## <chr> <chr> <dbl> <dbl> <dbl> <dbl> <dbl>
## 1 unit Intercept 0.023 0.152 0.016 0.033 1
## 2 Residual <NA> 0 0 NA NA 0
```

As expected, we find the residual variance to be 0 and instead we
have the mimiced homoscedastic, independent error variance for the
random `(1 | unit)`

effect estimated as 0.023.

Since the models in this chapter do not contain any random effects,
we make use of `gls()`

instead of `lme()`

.
Furthermore, we specifically write out the
`correlation = NULL`

argument to get a homoscedastic,
independent error variance structure. While this may not be necessary
because it is the default, using it here will allow for an intuitve
comparison to the following models with more sophisticated variance
structures.

```
<- gls(model = y ~ weekF * (block + variety),
mod.iid.nlme correlation = NULL, # default, i.e. homoscedastic, independent errors
data = dat)
# Extract variance component estimates
tibble(varstruct = "iid") %>%
mutate(sigma = mod.iid.nlme$sigma) %>%
mutate(Variance = sigma^2)
```

```
## # A tibble: 1 × 3
## varstruct sigma Variance
## <chr> <dbl> <dbl>
## 1 iid 0.152 0.0232
```

It can be seen that the residual homoscedastic, independent error variance was estimated as 0.023.

In order to select the best model here, we can simply compare their AIC values, since all models are identical regarding their fixed effects part. The smaller the value of AIC, the better is the fit:

```
::aictab(
AICcmodavgcand.set = list(mod.iid, mod.hCS, mod.AR1, mod.Toep, mod.UN),
modnames = c("iid", "hCS", "AR1", "Toeplitz", "UN"),
second.ord = FALSE) # get AIC instead of AICc
```

```
##
## Model selection based on AIC:
##
## K AIC Delta_AIC AICWt Cum.Wt LL
## AR1 42 38.04 0.00 0.96 0.96 22.98
## hCS 46 45.25 7.20 0.03 0.98 23.38
## UN 55 47.10 9.05 0.01 0.99 31.45
## Toeplitz 49 47.88 9.84 0.01 1.00 25.06
## iid 41 78.26 40.22 0.00 1.00 1.87
```

According to the AIC value, the `mod.AR1`

model is the
best, suggesting that the plot values across weeks are indeed
autocorrelated (as opposed to the `mod.iid`

model) and that
from all the potential variance structures, the first order
autoregressive structure was best able to capture this
autocorrelation.

In order to select the best model here, we can simply compare their AIC values, since all models are identical regarding their fixed effects part. The smaller the value of AIC, the better is the fit:

```
::aictab(
AICcmodavgcand.set = list(mod.iid.nlme, mod.CS.nlme, mod.AR1.nlme, mod.AR1nugget.nlme, mod.UN.nlme),
modnames = c("iid", "CS", "AR1", "AR1 + nugget", "UN"),
second.ord = FALSE) # get AIC instead of AICc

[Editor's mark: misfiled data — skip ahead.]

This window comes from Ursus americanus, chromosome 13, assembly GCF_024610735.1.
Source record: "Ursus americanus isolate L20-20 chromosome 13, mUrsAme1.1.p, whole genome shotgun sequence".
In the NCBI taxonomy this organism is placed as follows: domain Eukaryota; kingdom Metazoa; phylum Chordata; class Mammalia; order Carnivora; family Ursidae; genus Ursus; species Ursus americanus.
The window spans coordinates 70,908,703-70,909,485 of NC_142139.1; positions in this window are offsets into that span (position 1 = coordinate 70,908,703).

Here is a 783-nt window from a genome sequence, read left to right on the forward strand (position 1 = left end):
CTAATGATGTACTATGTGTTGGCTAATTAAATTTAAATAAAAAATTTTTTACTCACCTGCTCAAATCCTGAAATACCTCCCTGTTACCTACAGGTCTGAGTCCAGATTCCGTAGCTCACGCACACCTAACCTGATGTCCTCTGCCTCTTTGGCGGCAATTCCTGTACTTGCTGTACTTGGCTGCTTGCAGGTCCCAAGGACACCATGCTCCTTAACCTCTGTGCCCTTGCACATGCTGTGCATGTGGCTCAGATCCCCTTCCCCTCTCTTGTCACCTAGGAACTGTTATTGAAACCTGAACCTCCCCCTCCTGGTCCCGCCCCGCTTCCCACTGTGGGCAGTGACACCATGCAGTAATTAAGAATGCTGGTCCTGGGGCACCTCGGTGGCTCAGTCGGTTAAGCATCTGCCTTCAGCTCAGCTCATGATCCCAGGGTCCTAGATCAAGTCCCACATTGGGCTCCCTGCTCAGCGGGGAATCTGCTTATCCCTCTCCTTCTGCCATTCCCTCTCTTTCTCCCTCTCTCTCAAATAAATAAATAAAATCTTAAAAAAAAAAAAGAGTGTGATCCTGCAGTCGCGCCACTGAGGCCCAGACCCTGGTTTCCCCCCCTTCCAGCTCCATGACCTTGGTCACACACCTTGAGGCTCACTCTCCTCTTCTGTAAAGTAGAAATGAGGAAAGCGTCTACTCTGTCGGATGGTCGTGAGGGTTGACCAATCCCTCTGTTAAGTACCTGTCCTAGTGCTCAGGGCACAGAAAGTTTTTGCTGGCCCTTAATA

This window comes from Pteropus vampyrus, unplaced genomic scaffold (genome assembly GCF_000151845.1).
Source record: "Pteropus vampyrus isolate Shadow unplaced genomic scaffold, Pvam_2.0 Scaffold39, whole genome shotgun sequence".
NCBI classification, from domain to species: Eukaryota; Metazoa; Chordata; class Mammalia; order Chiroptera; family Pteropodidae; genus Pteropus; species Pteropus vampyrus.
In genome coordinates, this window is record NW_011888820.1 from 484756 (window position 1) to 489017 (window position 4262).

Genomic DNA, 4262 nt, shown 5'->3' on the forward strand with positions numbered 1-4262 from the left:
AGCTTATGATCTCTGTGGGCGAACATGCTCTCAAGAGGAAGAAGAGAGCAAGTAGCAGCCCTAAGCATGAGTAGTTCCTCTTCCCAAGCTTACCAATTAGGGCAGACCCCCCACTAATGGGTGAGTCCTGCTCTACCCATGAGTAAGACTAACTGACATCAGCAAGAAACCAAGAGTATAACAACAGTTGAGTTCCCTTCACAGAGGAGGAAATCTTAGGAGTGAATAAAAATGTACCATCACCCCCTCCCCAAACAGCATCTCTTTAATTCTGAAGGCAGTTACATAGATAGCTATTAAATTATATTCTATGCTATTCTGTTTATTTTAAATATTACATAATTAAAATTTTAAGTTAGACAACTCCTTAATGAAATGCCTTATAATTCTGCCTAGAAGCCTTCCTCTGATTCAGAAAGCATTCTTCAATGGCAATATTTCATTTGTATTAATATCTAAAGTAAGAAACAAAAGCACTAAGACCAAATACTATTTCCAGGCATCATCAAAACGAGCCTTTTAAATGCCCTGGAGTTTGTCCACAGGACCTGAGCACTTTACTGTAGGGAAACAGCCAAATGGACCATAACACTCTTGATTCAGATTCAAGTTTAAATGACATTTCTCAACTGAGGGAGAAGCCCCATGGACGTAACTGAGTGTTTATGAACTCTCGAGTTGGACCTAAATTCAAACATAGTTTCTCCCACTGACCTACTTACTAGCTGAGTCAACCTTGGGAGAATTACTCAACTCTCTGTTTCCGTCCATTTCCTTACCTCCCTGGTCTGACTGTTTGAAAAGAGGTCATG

```

```
##
## Model selection based on AIC:
##
## K AIC Delta_AIC AICWt Cum.Wt Res.LL
## AR1 + nugget 43 37.48 0.00 0.42 0.42 24.26
## AR1 42 38.04 0.57 0.31 0.73 22.98
## CS 42 38.38 0.90 0.27 1.00 22.81
## UN 55 47.10 9.62 0.00 1.00 31.45
## iid 41 78.26 40.78 0.00 1.00 1.87
```

According to the AIC value, the `mod.AR1`

model is the
best, suggesting that the plot values across weeks are indeed
autocorrelated (as opposed to the `mod.iid`

model) and that
from all the potential variance structures, the first order
autoregressive structure was best able to capture this
autocorrelation.

So far, we have focussed on dealing with potentially correlated error terms for our repeated measures data. Now that we dealt with this and found an optimal solution, we are now ready to select a regression model for time trend. As a reminder, this is the data we are dealing with (this time not animated):

```
ggplot(data = dat,
aes(y = y, x = weekF,
group = variety,
color = variety)) +
geom_point(alpha = 0.75, size = 3) +
stat_summary(fun=mean, geom="line") + # lines between means
scale_y_continuous(
name = "Leaf area index",
limits = c(0, 6.5),
expand = c(0, 0),
breaks = c(0:6)) +
scale_color_manual(values = var_colors) +
theme_bw() +
theme(legend.position = "bottom",
axis.title.x = element_blank())
```

It can now be asked whether the trend over time is simply linear (in
the sense of `y = a + bx`

) or can better be modelled as with
a polynomial regression (*i.e.* `y = a + bx + cx²`

or
`y = a + bx + cx² + dx³`

and so on). Very roughly put, we are
asking whether a straight line fits the data well enough or if we should
instead use a model that results in some sort of curved line.

In order to answer this question, we use the *lack-of-fit*
method to determine which degree of a polynomial regression we should go
with. We start with the linear regression model.

work in progress

Please feel free to contact me about any of this!

*schmidtpaul1989@outlook.com*